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What features should I look for when buying a coil binding machine?

posted this on Jul 2, 2015

Spiral coil binding is one of the most popular binding styles available on the market. The flexibility along with the huge number of colors that are offered in coil binding supplies make it a favorite binding style for all types of organizations. Perhaps you have seen coil binding somewhere in the workplace and are considering it for your organization. More than likely, it will be an excellent choice for your needs. However, here are six things that you need to know before you rush out and buy a coil binding machine:

  1. Although coil binding supplies come in diameters up to 50mm for books that are as thick as 2”, spiral coil binding documents that are larger than 1” can be very difficult. Binding books with large size coil is somewhat like trying to put a slinky on the edge of a book. In addition to the coil being very large and difficult to handle, the spine of the book will also have to be curved so that the path for the coil is rounded to match the diameter of the coil. This can be pretty tricky and time consuming if you don’t have special tools for inserting the coil.
  2. Almost all spiral coil on the market are designed for a 4:1 pitch coil binding machine. This simply means that the hole pattern used has 4 holes per inch. Coil is also available for 3:1 pitch binding patterns and 5:1 patterns but is not nearly as common. Generally, it is best to stick to the standard 4:1 pitch hole pattern unless you have a compelling reason to use a different pattern. Most coil binding machines punch round holes for the documents. However, some coil binding machines punch oversized oval holes to make inserting larger coils easier.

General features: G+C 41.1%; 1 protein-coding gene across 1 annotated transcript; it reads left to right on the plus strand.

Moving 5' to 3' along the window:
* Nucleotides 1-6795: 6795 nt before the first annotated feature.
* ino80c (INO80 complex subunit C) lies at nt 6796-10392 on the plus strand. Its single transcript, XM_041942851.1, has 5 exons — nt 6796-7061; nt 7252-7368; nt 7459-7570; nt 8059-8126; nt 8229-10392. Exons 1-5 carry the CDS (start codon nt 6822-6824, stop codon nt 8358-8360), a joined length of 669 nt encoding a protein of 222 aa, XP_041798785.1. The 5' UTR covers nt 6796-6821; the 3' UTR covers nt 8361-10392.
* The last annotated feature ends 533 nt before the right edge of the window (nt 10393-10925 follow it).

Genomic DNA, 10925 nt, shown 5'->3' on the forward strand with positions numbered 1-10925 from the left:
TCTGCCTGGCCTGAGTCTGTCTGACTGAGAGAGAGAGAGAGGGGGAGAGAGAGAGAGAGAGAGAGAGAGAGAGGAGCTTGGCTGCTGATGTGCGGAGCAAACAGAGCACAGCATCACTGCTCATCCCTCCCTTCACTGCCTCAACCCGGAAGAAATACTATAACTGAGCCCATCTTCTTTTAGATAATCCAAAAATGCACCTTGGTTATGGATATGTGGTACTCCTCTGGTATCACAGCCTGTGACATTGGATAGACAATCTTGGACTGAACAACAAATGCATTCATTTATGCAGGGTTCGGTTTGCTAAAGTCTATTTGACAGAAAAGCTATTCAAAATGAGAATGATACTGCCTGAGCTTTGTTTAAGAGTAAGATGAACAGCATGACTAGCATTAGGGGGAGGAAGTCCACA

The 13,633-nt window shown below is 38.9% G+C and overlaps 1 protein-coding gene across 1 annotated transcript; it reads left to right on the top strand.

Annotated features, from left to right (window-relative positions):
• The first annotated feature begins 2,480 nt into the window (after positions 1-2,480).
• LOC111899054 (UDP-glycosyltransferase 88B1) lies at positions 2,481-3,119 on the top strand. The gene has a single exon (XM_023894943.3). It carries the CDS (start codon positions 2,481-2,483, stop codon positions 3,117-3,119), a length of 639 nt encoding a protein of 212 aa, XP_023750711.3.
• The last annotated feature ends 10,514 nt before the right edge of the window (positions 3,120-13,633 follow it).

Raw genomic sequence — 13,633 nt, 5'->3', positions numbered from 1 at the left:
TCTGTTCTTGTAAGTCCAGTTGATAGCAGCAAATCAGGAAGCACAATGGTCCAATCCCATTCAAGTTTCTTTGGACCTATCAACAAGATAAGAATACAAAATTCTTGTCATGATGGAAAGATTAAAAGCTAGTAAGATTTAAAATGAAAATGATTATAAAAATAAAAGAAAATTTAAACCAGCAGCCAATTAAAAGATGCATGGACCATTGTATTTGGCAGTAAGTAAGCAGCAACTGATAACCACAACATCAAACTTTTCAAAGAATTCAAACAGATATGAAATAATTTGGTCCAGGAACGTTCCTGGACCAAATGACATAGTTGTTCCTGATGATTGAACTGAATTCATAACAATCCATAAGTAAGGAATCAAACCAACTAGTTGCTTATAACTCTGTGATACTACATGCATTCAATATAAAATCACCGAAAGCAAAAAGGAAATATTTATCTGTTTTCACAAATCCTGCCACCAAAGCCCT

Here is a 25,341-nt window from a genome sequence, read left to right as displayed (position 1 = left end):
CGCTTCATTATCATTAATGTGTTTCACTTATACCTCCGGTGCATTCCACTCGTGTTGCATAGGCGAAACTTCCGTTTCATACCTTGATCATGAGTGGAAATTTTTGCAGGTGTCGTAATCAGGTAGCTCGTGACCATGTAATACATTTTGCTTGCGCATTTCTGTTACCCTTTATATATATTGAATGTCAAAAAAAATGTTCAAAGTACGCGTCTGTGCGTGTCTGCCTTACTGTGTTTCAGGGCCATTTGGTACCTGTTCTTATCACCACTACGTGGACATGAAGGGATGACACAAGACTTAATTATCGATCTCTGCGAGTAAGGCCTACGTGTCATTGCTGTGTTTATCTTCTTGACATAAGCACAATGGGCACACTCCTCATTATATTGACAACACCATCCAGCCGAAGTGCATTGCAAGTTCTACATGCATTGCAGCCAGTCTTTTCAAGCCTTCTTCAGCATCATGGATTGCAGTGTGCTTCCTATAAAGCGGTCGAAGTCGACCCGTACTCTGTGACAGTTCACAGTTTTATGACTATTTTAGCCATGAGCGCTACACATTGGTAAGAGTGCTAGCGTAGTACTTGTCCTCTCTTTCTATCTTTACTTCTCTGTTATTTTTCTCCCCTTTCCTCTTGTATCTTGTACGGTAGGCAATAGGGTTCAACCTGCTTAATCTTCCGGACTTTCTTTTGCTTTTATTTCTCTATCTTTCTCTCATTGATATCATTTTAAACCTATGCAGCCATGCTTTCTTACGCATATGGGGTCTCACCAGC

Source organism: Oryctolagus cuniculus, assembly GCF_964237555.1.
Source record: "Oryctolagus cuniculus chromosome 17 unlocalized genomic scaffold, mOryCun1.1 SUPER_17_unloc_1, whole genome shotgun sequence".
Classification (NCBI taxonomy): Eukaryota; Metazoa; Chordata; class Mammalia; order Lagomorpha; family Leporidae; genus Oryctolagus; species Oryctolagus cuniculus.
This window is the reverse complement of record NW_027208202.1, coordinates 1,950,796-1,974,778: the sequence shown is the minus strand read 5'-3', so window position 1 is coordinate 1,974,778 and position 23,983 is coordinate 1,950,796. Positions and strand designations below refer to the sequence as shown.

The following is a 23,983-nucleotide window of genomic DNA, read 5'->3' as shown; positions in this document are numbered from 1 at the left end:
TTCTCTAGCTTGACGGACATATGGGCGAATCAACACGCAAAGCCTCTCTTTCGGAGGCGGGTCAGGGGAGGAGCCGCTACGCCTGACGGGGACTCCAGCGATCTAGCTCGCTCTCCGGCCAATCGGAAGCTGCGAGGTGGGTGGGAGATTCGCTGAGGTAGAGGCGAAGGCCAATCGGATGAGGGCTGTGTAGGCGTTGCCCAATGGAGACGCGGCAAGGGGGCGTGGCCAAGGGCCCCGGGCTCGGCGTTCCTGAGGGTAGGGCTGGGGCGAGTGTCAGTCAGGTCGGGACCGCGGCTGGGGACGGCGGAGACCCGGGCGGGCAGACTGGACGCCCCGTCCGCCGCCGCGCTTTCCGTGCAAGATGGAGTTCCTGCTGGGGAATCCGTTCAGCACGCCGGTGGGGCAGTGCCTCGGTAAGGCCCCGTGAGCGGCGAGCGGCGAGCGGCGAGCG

3. Spiral coil is available in almost any length imaginable up to 36” in length. This makes it the ideal choice for binding large size documents. If you are planning on using coil to bind large size documents you will need to make sure that you coil binding machine has an open throat and preferably fully disengageable dies. This will allow you to set your machine up to make sure that you don’t have a half hole hanging off the edge of your paper.
  4. Standard spiral coil binding supplies come in 12” lengths for 11” documents. The extra length is cut off during the coil crimping process. If you plan on binding documents that are shorter or longer than 11”, you want to give yourself at least a half inch and preferably an inch to make sure that you have enough coil to cut off during the crimping process.
  5. You will notice that many spiral coil binding machines have a set of rollers on the front or the top of them. These rollers are used to help spin the coil through the holes on the edge of the document. True manual binding machines that do not have these rollers require you to spin the coil onto the book by hand. For short runs, this shouldn’t be a problem. However, for higher volume applications spinning the coil onto the book could become very tedious. For this reason, it is usually best to buy a machine with an integrated coil inserter or buy a standalone inserter to go along with your punch.
  6. In order to make sure that the coil doesn’t spin back off your documents after they are bound you will need to crimp the ends of the coil. A special pair of coil crimper pliers is usually used to cut off the end of the coil and bend over the end of the coil so that it won’t spin off the book. Using the pliers can be a little bit tricky and take some practice. Keep in mind that the red dot on the crimpers is designed to face up towards the ceiling and you should be able to get the hang of it. If you do it right, the end will be bent over. If you do it wrong, you will simply cut the coil off.
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